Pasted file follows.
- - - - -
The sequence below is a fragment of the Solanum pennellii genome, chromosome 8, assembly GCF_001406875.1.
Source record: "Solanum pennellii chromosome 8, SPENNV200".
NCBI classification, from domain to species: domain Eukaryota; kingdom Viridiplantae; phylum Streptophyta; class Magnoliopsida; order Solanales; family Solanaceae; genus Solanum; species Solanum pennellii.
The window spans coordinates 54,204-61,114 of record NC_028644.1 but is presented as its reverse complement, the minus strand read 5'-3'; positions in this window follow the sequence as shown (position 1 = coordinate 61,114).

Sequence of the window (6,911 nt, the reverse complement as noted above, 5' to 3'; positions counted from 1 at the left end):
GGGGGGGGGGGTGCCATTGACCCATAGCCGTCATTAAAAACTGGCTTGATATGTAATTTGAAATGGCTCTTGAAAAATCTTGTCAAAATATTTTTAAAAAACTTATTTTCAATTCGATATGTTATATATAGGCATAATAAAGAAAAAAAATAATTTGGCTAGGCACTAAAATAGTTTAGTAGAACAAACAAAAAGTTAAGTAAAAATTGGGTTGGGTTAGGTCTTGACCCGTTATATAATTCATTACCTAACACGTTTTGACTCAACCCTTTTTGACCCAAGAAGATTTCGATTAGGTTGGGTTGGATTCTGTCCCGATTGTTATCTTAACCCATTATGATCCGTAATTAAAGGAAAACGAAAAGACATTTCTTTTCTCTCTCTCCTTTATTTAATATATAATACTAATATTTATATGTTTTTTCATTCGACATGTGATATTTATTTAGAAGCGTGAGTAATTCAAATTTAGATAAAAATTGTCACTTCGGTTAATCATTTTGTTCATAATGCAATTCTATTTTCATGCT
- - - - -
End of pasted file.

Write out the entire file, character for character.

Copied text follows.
The sequence below is a fragment of the Solanum pennellii genome, chromosome 8, assembly GCF_001406875.1.
Source record: "Solanum pennellii chromosome 8, SPENNV200".
NCBI classification, from domain to species: domain Eukaryota; kingdom Viridiplantae; phylum Streptophyta; class Magnoliopsida; order Solanales; family Solanaceae; genus Solanum; species Solanum pennellii.
The window spans coordinates 54,204-61,114 of record NC_028644.1 but is presented as its reverse complement, the minus strand read 5'-3'; positions in this window follow the sequence as shown (position 1 = coordinate 61,114).

Sequence of the window (6,911 nt, the reverse complement as noted above, 5' to 3'; positions counted from 1 at the left end):
GGGGGGGGGGGTGCCATTGACCCATAGCCGTCATTAAAAACTGGCTTGATATGTAATTTGAAATGGCTCTTGAAAAATCTTGTCAAAATATTTTTAAAAAACTTATTTTCAATTCGATATGTTATATATAGGCATAATAAAGAAAAAAAATAATTTGGCTAGGCACTAAAATAGTTTAGTAGAACAAACAAAAAGTTAAGTAAAAATTGGGTTGGGTTAGGTCTTGACCCGTTATATAATTCATTACCTAACACGTTTTGACTCAACCCTTTTTGACCCAAGAAGATTTCGATTAGGTTGGGTTGGATTCTGTCCCGATTGTTATCTTAACCCATTATGATCCGTAATTAAAGGAAAACGAAAAGACATTTCTTTTCTCTCTCTCCTTTATTTAATATATAATACTAATATTTATATGTTTTTTCATTCGACATGTGATATTTATTTAGAAGCGTGAGTAATTCAAATTTAGATAAAAATTGTCACTTCGGTTAATCATTTTGTTCATAATGCAATTCTATTTTCATGCT